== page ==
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Civil Rights Act of 1960
Expanded the enforcement powers of the Civil Rights Act of 1957 and introduced criminal penalties for obstructing the implementation of federal court orders. Extended the Civil Rights Commission for two years. Required that voting and registration records for federal elections be preserved.

House of Representatives April 21, 1960
288 yea, 95 nay, 25 present, 22 not voting
Republicans 123 yea, 12 nay, 12 present, 4 not voting
Democrats 165 yea, 82 nay, 13 present, 18 not voting
Others 0 yea, 1 nay, 0 present, 0 not voting

Senate April 8, 1960
71 yea, 18 nay, 11 not voting
Republicans 29 yea, 0 nay, 6 not voting
Democrats 42 yea, 18 nay, 5 not voting

In a special February 1959 message to Congress on the subject of civil rights, President Eisenhower supported civil rights legislation and proposed seven actions to protect the civil rights of Americans:

  • strengthen the law to confront the use or threats of force regarding school desegregation cases
  • give the FBI more investigative authority in the case of crimes involving the destruction or attempted destruction of schools or churches
  • give the Attorney General power to inspect Federal election records and to preserve those records as necessary for inspection
  • provide a temporary program of financial and technical aid to adjust to school desegregation decisions
  • temporarily authorize a provision for the education of children of members of the Armed Forces when State-administered public schools have been closed because of desegregation decisions or orders
  • consider establishing a statutory Commission on Equal Job Opportunity under Government Contracts
  • extend the life of the Civil Rights Commission for an additional two years
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Civil Rights Act of 1964
Prohibited discrimination in public accommodations, facilities, and schools. Outlawed discrimination in federally funded projects. Created the Equal Employment Opportunity Commission to monitor employment discrimination in public and private sectors. Provided additional capacities to enforce voting rights. Extended the Civil Rights Commission for four years.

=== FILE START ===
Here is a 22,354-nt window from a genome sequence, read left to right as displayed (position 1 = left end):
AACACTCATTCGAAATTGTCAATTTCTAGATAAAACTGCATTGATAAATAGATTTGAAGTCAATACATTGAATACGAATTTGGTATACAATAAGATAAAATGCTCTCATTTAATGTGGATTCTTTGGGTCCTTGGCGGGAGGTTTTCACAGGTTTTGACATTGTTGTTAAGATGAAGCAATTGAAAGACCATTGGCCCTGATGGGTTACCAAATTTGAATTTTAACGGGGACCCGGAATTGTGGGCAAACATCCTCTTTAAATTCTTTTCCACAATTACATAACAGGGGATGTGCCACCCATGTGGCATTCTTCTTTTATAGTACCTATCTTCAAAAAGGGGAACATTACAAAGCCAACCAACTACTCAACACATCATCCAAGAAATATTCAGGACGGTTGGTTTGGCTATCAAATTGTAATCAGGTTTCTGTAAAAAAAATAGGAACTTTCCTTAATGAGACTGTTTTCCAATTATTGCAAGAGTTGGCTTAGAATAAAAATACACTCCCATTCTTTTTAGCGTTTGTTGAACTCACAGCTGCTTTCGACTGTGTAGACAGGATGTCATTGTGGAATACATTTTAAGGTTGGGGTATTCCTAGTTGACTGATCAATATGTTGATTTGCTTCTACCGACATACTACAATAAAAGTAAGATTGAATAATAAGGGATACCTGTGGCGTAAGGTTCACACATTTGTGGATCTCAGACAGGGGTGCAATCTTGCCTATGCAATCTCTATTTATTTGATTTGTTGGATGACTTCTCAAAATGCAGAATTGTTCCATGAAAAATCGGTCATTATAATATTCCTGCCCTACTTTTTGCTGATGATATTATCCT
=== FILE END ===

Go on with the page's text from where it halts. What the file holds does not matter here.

House of Representatives February 10, 1964
290 yea, 130 nay, 5 present, 6 not voting
Republicans 138 yea, 34 nay, 1 present, 4 not voting
Democrats 152 yea, 96 nay, 4 present, 2 not voting

Senate June 19, 1964
73 yea, 21 nay
Republicans 26 yea, 6 nay
Democrats 46 yea, 21 nay

The Civil Rights Act of 1964 was supported by President Kennedy, then by President Johnson. When the bill came before the full Senate for debate on March 30, 1964, Senator Richard Russell (D-GA) led a "Southern Bloc," consisting of 18 southern Democratic Senators and one Republican Senator and launched a filibuster to prevent the bill's passage. Russell said, "We will resist to the bitter end any measure or any movement which would have a tendency to bring about social equality and intermingling and amalgamation of the races in our states." The filibuster lasted for 60 days. (Incidently, the Russell Senate Office Building which has been proposed for renaming for John McCain was named for the leader of the filibuster of the Civil Rights Act of 1964, Senator Richard Russell.)

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Voting Rights Act of 1965
Suspended the use of literacy tests and voter disqualification devices for five years. Authorized the use of federal examiners to supervise voter registration in states that used tests or in which less than half the voting-eligible residents registered or voted. Directed the U.S. Attorney General to institute proceedings against use of poll taxes. Provided criminal penalties for individuals who violated the act.

House of Representatives August 3, 1965
328 yea, 74 nay, 31 not voting
Republicans 110 yea, 20 nay, 10 not voting
Democrats 218 yea, 54 nay, 21 not voting

Senate August 4, 1965
79 yea, 18 nay, 3 not voting
Republicans 30 yea, 1 nay, 1 not voting
Democrats 49 yea, 16 nay, 2 not voting